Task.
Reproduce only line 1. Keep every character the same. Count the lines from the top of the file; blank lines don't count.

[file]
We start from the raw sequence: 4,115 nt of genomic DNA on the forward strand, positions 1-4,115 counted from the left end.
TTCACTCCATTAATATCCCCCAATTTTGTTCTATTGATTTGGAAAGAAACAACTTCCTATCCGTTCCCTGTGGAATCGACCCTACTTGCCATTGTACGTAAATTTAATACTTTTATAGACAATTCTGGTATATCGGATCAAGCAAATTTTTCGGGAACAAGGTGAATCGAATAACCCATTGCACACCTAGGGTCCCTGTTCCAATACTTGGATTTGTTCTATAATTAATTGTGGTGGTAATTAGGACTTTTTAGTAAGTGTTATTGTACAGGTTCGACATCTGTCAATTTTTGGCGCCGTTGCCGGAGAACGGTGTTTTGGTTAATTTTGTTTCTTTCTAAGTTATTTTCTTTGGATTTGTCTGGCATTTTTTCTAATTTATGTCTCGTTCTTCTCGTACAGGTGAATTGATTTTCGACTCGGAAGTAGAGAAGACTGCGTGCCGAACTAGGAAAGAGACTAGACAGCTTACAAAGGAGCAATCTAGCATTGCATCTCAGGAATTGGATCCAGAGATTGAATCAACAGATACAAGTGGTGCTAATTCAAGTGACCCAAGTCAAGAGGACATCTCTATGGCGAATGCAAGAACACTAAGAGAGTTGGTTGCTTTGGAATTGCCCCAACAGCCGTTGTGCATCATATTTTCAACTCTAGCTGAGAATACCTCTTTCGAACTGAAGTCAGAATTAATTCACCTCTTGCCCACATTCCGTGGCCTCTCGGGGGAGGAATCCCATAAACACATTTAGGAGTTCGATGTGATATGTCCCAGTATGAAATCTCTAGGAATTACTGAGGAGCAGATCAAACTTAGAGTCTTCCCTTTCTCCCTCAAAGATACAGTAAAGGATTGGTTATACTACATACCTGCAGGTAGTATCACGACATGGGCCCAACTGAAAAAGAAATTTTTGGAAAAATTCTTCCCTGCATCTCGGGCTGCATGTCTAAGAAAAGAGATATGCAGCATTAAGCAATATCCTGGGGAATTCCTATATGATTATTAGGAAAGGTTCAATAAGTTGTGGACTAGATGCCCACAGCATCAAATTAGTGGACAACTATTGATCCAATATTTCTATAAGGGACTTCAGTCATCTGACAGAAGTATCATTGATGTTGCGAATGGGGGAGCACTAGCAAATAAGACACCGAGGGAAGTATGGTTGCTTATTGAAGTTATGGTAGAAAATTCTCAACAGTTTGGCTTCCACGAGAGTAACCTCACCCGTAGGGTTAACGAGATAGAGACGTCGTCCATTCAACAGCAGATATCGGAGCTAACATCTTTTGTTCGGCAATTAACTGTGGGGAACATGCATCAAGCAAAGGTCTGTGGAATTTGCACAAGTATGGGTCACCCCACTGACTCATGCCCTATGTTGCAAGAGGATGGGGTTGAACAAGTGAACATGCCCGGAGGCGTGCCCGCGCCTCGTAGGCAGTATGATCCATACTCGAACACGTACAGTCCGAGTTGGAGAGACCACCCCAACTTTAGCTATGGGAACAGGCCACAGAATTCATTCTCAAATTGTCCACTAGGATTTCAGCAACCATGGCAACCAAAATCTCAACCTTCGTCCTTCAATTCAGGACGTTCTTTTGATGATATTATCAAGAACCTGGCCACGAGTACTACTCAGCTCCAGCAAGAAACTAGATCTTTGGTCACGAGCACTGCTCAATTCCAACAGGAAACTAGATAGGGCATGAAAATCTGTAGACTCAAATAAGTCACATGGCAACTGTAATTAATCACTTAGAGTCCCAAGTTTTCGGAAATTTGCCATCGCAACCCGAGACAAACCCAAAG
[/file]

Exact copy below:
We start from the raw sequence: 4,115 nt of genomic DNA on the forward strand, positions 1-4,115 counted from the left end.